Many arrived at IPF-3 anticipating that the Panel would reach the negotiating stage on at least some of the less divisive programme elements. Their hopes were extinguished when the session concluded with the adoption of a report that simply notes delegations stated views on the issues. The reasons behind the Panels apparent lack of action are diverse: the vastness of the agenda, which comprised twelve separate programme elements; the time needed to consolidate regional groups positions; delays stemming from the unavailability of documents in languages other than English; and the amount of time the Panel devoted to modifying its programme of work for the session, rather than discussing programme elements. IPF-3 left the distinct impression that delegates had much to say and barely enough time in which to say it, let alone negotiate.
Nonetheless, the most positive product of IPF-3 was a thorough airing of views, providing an opportunity for the presentation of many innovative ideas and creative suggestions from delegates, intergovernmental agencies and NGOs who participated. Delegates were quick to note that the IPF and related intersessional initiatives have sparked a renewed interest in forests at the national level and helped increase the momentum of the international dialogue on forests.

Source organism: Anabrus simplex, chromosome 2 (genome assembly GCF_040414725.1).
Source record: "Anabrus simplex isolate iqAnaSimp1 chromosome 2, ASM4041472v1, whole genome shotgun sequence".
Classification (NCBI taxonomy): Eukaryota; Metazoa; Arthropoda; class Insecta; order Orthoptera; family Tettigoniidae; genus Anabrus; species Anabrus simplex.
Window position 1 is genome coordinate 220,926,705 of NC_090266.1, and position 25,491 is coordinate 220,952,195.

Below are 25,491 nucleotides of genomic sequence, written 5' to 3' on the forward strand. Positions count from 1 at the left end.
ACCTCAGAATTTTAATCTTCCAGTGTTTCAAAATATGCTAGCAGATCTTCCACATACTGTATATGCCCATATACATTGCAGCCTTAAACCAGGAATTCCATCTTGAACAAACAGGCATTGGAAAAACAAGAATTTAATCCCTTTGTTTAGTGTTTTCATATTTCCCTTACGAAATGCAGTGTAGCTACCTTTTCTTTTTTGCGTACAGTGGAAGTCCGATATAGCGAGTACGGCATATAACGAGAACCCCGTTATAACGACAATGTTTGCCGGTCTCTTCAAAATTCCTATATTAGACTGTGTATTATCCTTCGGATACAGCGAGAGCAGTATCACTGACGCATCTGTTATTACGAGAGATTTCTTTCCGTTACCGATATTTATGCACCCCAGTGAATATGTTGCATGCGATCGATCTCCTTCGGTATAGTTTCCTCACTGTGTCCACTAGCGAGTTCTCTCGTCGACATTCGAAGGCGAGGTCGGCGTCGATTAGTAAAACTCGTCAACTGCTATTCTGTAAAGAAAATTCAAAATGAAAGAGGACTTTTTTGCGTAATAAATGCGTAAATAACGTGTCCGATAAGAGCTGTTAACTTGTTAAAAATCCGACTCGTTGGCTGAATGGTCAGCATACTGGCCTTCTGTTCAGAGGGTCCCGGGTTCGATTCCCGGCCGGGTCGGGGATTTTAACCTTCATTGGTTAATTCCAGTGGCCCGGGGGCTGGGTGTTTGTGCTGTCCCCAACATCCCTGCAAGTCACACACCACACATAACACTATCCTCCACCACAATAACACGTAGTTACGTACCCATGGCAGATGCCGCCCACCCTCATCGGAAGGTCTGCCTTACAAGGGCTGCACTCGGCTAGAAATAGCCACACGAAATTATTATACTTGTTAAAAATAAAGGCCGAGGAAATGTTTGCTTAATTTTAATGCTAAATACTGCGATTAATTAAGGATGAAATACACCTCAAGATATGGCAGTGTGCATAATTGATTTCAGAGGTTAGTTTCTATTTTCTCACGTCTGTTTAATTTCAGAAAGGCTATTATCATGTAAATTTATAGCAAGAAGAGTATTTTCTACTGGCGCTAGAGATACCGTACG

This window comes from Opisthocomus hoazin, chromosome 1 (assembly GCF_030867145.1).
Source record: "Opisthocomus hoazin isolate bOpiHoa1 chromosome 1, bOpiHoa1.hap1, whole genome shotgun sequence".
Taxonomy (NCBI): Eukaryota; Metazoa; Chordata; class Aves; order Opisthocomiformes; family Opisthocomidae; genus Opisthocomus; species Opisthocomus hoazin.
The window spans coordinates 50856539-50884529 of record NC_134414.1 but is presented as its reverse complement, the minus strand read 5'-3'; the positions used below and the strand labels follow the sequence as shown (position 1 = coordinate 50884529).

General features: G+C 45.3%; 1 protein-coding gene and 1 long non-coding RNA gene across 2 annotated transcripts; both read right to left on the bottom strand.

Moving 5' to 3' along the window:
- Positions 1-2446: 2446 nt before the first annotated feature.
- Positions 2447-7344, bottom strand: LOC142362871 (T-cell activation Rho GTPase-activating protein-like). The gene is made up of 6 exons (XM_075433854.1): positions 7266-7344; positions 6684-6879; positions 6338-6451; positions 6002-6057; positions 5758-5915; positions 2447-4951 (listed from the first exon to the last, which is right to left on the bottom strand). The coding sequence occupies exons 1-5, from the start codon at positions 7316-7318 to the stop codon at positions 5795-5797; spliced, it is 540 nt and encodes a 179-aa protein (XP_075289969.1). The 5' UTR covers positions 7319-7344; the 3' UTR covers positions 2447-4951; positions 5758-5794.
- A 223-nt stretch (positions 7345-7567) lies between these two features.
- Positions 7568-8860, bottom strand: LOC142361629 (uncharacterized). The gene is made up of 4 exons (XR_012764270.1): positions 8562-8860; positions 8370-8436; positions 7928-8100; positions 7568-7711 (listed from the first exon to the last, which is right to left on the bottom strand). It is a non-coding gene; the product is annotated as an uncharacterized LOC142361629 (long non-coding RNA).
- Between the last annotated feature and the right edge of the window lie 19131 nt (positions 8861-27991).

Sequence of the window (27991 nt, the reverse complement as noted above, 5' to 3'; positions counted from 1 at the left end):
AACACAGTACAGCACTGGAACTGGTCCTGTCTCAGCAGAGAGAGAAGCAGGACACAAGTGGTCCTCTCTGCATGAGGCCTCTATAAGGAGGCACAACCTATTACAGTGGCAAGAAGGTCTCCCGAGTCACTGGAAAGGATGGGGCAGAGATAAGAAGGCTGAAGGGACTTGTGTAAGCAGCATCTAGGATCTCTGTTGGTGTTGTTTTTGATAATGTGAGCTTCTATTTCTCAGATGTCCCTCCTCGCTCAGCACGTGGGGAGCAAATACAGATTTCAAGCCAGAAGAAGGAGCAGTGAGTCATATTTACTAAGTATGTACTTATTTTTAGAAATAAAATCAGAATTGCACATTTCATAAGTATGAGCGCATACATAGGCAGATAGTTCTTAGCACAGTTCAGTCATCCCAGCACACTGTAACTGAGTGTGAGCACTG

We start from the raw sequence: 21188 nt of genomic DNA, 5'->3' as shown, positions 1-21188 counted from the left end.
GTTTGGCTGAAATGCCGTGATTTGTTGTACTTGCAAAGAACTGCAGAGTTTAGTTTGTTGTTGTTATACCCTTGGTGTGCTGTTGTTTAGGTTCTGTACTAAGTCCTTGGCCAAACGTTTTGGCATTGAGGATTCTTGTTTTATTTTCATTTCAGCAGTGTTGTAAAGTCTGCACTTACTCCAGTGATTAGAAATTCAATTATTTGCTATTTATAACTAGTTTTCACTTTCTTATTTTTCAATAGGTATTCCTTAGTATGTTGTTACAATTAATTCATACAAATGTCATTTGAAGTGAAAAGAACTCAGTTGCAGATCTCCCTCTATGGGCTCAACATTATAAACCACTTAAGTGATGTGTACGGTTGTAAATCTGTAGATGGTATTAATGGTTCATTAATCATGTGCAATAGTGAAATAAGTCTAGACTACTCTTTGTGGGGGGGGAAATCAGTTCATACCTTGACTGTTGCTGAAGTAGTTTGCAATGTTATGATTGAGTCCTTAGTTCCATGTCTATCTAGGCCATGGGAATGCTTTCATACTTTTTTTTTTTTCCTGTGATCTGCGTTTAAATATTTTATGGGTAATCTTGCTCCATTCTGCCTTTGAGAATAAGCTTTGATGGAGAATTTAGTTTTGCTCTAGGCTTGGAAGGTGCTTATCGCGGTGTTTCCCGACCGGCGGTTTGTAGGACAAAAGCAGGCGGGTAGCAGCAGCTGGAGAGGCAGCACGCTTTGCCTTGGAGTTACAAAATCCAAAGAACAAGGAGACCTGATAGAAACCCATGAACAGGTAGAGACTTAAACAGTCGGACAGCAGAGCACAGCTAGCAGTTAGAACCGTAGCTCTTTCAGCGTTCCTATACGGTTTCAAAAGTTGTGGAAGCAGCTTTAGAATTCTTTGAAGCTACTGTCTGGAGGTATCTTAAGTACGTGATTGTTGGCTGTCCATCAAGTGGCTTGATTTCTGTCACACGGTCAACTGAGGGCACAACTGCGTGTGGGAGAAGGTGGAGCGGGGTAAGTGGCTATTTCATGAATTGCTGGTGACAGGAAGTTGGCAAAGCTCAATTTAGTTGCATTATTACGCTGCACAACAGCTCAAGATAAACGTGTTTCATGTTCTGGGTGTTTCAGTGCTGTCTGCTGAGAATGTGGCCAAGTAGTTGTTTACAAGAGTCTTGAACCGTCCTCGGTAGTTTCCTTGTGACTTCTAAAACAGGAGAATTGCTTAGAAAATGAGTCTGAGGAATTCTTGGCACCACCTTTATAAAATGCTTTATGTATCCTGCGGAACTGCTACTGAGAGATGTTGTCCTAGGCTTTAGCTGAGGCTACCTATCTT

NATIONAL FOREST PROGRAMMES (NFPs): NFPs, a new idea for many delegations, proved problematic for countries that fear impingement on private property rights. Difficulties over national control of forests were witnessed in the process of formulating a Consumer Statement on achieving sustainable forest management (SFM) by the year 2000 during the International Tropical Timber Agreement (ITTA) 1994 negotiations. There the phrase national forests was inserted specifically to limit the commitment made to encompass only forests under direct national government control, which for some countries comprises only a small percentage of total forest cover. Private ownership of forest land is also problematic for public participation: one country called for language specifying that increasing public participation in decision-making for SFM only applies to public forests.
It is ironic that some countries calling for recognition of a countrys unique circumstances push developing countries, through their aid programmes, toward more private land ownership and less state control. This may ultimately undermine the ability of countries that now have the unique circumstance of national control over forests to be able to formulate NFPs and maintain a holistic approach into the future.